Impending issues and the way forward

While the launch of the new space policy is a step in the right direction, a few key issues need to be addressed. One of these is the lack of regulations on commercialisation which could lead to monopolisation. Further, rising space debris from increasing expeditions is an issue. Another key issue is China’s rapid growth in the space industry and potential weaponisation leading to increasing global trust deficit and creating an environment of suspicion and potential conflict. All these issues need to be considered while deciding the implementation framework for the new policy.

Recently, DoT made a crucial start to freeing up the satellite sector by abolishing net­work operations control centre (NOCC) charges. The government has al­so enhanced the scope of the commercial very small aperture terminal (VSAT) licence to enable provisioning of user terminal stations on moving platforms.

Additionally, assignment of spectrum for space-based communication services has been an issue of contention within industry circles. However, the Telecom Regulatory Authority of India (TRAI) recently released a consultation paper titled “Assignment of Spectrum for Space-based Communication Services”, which aims to discuss appropriate frequency bands, band plan, block size, applicable reserve price, quantum of spectrum to be auctioned and associated conditions for auction of spectrum for space-based communication services. In the paper, TRAI has considered all spectrum bands relevant for space-based communication services as indicated by DoT. The consultation paper reflects the government’s will to establish an industry-friendly framework for assignment of space spectrum. The following consultation process is expected to come up with the best possible method to propel sector growth.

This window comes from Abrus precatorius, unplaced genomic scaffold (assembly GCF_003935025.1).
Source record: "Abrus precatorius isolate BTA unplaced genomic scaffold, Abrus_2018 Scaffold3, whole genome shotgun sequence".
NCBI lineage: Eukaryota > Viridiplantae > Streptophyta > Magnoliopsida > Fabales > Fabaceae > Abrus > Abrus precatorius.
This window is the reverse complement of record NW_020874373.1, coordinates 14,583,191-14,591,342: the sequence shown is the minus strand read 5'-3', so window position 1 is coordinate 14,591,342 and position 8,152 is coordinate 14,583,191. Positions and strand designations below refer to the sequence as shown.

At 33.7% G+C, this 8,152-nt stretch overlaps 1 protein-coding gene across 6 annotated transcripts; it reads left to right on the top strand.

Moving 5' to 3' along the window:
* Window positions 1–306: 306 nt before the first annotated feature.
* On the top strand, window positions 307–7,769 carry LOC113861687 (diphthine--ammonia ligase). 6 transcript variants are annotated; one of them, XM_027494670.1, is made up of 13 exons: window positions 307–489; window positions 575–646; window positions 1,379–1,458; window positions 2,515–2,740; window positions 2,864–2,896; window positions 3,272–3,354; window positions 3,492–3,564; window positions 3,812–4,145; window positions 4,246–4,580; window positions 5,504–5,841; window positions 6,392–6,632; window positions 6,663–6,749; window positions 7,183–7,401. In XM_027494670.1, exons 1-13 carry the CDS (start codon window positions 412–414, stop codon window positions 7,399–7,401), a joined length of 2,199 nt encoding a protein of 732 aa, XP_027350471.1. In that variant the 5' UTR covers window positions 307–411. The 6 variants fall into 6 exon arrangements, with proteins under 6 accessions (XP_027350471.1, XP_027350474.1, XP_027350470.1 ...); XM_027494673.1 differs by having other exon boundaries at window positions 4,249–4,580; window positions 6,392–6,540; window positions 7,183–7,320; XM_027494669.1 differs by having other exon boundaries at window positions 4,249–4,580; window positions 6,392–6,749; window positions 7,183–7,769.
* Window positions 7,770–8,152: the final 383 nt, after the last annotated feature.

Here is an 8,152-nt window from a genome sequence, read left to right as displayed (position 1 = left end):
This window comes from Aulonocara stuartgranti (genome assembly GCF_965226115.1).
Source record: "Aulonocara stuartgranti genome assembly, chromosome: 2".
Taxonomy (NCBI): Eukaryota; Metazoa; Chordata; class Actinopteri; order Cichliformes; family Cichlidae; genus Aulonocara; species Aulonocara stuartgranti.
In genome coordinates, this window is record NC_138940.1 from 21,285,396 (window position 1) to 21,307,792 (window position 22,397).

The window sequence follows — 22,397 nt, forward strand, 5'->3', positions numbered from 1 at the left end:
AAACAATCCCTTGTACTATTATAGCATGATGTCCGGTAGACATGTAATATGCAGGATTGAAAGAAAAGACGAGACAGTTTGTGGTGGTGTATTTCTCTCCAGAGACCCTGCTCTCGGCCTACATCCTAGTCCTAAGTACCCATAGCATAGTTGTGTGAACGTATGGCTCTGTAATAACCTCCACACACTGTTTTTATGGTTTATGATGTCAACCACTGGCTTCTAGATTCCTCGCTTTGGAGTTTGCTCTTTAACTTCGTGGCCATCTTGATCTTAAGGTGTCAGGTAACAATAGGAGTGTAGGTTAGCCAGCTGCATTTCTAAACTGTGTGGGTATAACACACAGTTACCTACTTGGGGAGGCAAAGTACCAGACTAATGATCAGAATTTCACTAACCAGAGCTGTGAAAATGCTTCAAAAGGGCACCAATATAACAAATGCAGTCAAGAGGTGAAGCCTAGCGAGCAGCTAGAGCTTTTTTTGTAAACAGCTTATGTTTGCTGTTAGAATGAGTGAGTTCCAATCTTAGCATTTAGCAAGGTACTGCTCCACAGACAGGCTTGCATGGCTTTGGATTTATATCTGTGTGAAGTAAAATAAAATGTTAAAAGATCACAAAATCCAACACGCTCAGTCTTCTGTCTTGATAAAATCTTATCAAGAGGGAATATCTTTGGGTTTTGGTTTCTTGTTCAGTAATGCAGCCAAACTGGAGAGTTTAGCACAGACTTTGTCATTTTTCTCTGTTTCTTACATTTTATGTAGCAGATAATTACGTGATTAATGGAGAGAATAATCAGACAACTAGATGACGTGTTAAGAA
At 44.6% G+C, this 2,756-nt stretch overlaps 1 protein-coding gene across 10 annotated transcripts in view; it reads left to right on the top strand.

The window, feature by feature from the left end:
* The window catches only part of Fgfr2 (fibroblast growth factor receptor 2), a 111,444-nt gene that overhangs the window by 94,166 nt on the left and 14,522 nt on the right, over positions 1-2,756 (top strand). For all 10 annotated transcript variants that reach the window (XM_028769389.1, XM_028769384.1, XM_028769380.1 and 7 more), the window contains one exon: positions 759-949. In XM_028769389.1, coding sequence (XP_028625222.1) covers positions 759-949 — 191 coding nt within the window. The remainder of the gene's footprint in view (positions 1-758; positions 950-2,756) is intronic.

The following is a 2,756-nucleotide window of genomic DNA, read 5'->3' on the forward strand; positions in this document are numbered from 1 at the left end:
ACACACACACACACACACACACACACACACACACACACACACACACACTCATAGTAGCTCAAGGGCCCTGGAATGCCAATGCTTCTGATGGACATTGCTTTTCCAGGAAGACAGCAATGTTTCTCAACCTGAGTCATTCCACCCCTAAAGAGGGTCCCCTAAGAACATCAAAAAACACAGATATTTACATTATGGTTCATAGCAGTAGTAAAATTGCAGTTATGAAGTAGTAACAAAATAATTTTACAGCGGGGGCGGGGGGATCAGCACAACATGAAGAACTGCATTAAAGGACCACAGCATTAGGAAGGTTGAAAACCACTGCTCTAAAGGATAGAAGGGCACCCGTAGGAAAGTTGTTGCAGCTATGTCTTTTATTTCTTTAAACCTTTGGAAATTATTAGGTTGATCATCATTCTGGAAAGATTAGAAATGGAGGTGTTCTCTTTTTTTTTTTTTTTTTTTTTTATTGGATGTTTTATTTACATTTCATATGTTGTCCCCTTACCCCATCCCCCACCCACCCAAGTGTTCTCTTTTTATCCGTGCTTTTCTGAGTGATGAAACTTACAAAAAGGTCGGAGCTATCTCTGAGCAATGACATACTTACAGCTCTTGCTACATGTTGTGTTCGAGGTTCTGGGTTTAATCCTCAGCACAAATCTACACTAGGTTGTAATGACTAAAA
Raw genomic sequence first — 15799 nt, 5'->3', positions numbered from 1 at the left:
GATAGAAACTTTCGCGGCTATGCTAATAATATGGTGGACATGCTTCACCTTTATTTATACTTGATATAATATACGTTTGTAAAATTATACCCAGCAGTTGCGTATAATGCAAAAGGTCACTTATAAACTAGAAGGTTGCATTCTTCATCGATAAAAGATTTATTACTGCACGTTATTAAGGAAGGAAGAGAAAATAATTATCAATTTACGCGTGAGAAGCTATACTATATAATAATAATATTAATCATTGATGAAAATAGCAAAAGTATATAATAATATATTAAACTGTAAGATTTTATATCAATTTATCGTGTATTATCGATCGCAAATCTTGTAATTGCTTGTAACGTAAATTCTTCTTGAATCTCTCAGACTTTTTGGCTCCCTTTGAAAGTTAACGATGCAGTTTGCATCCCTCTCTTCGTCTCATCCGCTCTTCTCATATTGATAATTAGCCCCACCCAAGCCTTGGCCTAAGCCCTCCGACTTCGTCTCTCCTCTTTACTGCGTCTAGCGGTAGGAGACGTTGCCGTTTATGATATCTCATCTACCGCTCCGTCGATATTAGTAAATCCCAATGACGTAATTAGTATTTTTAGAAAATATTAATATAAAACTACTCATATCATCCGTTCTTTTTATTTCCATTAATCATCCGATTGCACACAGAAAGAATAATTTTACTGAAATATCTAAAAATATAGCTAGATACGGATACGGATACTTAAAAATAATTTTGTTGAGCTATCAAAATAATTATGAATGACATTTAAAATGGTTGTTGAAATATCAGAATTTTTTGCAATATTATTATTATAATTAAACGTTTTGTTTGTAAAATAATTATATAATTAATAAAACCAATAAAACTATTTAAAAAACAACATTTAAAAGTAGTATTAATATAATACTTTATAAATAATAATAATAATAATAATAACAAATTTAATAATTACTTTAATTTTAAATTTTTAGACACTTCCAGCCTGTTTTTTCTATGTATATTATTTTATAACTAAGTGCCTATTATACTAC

Net, net, the government’s approval of the space policy comes at a time when the world is all set to embrace the power of space technology. While the policy will provide a strategic roadmap for the growth and development of the sector, TRAI’s consultation paper will play a key role in defining the method of assignment of spectrum for space communications. Together, the go­vernment’s efforts are expected to create an ecosystem that promotes innovation, te­chnological advancements, international cooperation, and ensures national security in the space sector.

Kuhu Singh Abbhi